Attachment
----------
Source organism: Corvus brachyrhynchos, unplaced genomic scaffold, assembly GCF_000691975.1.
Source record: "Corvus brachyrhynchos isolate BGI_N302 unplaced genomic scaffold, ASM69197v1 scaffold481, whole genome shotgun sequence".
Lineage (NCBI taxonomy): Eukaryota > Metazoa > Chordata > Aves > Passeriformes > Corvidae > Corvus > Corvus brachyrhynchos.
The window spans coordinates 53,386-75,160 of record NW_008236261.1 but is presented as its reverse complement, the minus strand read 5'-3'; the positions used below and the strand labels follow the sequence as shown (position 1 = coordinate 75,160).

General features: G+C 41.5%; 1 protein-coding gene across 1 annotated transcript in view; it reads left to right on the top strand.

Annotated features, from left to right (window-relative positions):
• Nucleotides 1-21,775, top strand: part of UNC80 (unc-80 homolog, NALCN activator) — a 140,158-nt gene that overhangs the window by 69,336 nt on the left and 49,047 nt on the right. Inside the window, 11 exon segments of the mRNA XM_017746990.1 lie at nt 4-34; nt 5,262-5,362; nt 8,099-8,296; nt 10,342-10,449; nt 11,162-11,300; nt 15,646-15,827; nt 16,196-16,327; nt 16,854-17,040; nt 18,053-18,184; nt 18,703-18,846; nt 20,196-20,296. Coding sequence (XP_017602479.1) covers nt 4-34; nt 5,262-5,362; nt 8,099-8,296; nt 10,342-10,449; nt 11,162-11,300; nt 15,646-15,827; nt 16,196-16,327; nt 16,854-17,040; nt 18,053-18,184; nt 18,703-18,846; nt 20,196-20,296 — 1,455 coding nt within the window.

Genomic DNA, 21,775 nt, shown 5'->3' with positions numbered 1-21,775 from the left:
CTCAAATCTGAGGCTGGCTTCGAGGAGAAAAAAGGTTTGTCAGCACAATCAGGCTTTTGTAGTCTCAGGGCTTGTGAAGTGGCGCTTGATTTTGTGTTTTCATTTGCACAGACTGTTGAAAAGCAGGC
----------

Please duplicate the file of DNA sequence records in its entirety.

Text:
Source organism: Corvus brachyrhynchos, unplaced genomic scaffold, assembly GCF_000691975.1.
Source record: "Corvus brachyrhynchos isolate BGI_N302 unplaced genomic scaffold, ASM69197v1 scaffold481, whole genome shotgun sequence".
Lineage (NCBI taxonomy): Eukaryota > Metazoa > Chordata > Aves > Passeriformes > Corvidae > Corvus > Corvus brachyrhynchos.
The window spans coordinates 53,386-75,160 of record NW_008236261.1 but is presented as its reverse complement, the minus strand read 5'-3'; the positions used below and the strand labels follow the sequence as shown (position 1 = coordinate 75,160).

General features: G+C 41.5%; 1 protein-coding gene across 1 annotated transcript in view; it reads left to right on the top strand.

Annotated features, from left to right (window-relative positions):
• Nucleotides 1-21,775, top strand: part of UNC80 (unc-80 homolog, NALCN activator) — a 140,158-nt gene that overhangs the window by 69,336 nt on the left and 49,047 nt on the right. Inside the window, 11 exon segments of the mRNA XM_017746990.1 lie at nt 4-34; nt 5,262-5,362; nt 8,099-8,296; nt 10,342-10,449; nt 11,162-11,300; nt 15,646-15,827; nt 16,196-16,327; nt 16,854-17,040; nt 18,053-18,184; nt 18,703-18,846; nt 20,196-20,296. Coding sequence (XP_017602479.1) covers nt 4-34; nt 5,262-5,362; nt 8,099-8,296; nt 10,342-10,449; nt 11,162-11,300; nt 15,646-15,827; nt 16,196-16,327; nt 16,854-17,040; nt 18,053-18,184; nt 18,703-18,846; nt 20,196-20,296 — 1,455 coding nt within the window.

Genomic DNA, 21,775 nt, shown 5'->3' with positions numbered 1-21,775 from the left:
CTCAAATCTGAGGCTGGCTTCGAGGAGAAAAAAGGTTTGTCAGCACAATCAGGCTTTTGTAGTCTCAGGGCTTGTGAAGTGGCGCTTGATTTTGTGTTTTCATTTGCACAGACTGTTGAAAAGCAGGC